Changes to 403(b) Hardship Withdrawal Regulatory Changes

Did you hear about the legislative changes to 403(b) hardship distributions? NBS has all the information you need to ensure that you have the most up to date information regarding the recent changes to 403(b) hardship distributions.

First, the change is primarily due to the “Tax Cuts and Jobs Act” and the “Bipartisan Budget Act of 2018.”

Effective January 1, 2019, changes to the 403(b) hardship distributions include:

  • The 6-month suspension period would no longer be required, with a plan document amendment.
  • The requirement to take a loan prior to taking the hardship distribution has also been removed.
  • If your plan allows for employer contributions, vested employer contributions will now be included when determining the maximum allowable hardship distribution amount.

By removing these prior requirements, this not only eases the burden in the time of hardship, but allows you, as the participant, to access your 403(b) retirement account, resulting in a qualified distribution.

To expand further, the qualifying distributable events that would allow you to take a 403(b) safe-harbor hardship distribution remain unchanged and include:

  • Post-Secondary education (Payment of the next 12 months of postsecondary tuition, such as through a university, college, or technical school; and related education fees for the participant, the participant’s spouse or dependents). Please note, postsecondary education expenses for education already obtained does not qualify.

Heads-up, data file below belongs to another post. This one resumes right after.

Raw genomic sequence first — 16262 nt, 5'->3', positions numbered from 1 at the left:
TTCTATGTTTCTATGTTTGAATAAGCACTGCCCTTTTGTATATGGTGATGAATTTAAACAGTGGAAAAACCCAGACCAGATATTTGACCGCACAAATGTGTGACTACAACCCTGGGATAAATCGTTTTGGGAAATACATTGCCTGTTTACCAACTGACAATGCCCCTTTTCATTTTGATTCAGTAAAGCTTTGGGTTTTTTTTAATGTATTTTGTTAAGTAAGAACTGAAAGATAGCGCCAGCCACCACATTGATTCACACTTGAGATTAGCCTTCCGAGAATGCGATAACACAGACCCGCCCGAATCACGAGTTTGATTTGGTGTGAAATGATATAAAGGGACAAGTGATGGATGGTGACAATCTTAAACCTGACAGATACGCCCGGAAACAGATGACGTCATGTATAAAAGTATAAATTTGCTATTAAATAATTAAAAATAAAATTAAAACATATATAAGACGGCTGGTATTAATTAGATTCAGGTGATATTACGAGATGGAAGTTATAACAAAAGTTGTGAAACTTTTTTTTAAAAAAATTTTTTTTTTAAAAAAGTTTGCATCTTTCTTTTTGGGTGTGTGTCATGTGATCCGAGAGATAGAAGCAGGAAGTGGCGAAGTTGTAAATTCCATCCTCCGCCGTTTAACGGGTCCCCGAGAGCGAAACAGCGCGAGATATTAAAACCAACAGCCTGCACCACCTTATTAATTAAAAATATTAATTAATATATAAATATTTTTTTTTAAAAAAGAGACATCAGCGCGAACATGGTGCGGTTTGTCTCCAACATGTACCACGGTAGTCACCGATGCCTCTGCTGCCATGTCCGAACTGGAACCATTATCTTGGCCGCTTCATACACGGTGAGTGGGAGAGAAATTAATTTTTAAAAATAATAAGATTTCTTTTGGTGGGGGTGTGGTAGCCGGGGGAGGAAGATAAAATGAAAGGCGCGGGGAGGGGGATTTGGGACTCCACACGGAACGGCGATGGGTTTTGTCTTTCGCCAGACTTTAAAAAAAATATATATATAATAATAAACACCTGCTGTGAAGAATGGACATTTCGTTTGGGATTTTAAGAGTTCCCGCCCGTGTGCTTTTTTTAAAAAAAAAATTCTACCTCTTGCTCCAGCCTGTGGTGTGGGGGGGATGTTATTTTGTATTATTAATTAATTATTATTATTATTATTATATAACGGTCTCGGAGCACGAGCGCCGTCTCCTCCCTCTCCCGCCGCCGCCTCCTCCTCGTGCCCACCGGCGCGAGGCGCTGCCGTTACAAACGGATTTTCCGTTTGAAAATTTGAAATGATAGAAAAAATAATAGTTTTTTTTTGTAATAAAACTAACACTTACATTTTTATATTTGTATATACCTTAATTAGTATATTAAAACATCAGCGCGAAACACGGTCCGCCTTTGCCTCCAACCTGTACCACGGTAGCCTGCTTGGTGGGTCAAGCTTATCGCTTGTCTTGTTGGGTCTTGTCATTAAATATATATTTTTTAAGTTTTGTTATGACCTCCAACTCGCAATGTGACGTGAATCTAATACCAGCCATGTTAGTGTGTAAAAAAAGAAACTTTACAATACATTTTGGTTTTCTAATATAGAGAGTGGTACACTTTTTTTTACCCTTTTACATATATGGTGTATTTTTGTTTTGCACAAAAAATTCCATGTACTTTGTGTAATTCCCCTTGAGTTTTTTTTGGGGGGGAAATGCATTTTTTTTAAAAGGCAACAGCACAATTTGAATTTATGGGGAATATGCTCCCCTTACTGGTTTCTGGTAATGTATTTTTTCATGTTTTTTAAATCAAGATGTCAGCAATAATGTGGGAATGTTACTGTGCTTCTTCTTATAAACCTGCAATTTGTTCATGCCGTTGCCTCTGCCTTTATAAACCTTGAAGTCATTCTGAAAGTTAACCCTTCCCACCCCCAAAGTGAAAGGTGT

• Purchase of primary residence (Not including mortgage payments).
  • Prevent eviction or foreclosure on a mortgage on the participant’s principal residence.
  • Heath expenses (Payment for or to obtain medical or dental care for the participant, the participant’s spouse or dependents, that is not otherwise covered by insurance. Please note, elective procedures, including most orthodontics are not eligible).
  • Funeral expenses (Payments for burial or funeral expenses for the employees deceased parent, spouse, children or dependents).
  • Damage to principal residence (Certain expenses for the repair of damage to the principal residence that would qualify for the casualty deduction under IRS Code Section 165 and are attributable to a federally declared disaster).

These qualifying events may require proper documentation to be submitted. Your investment provider may require its own paperwork in addition to the NBS hardship distribution form. Once all paperwork has been completed, you may submit all forms to NBS for review and approval.

The Plan and the IRS define certain circumstances that can qualify for a hardship distribution from the Plan if you have exhausted all other sources of assets. As a general rule, documentation should be current, dated, unpaid, and as descriptive as possible.

For more information on what qualifies under the hardship rules, please refer to the NBS hardship form at or on the IRS website here.

With NBS as your TPA, your employer’s plan documents will be amended by 2020 for the recent hardship changes. NBS is prepared to help your plan stay in compliance, while allowing for maximum flexibility. Should you have any questions, please refer to the FAQ sheet here or the NBS website here. You may also contact NBS by phone at 1(800)274-0503 option 5.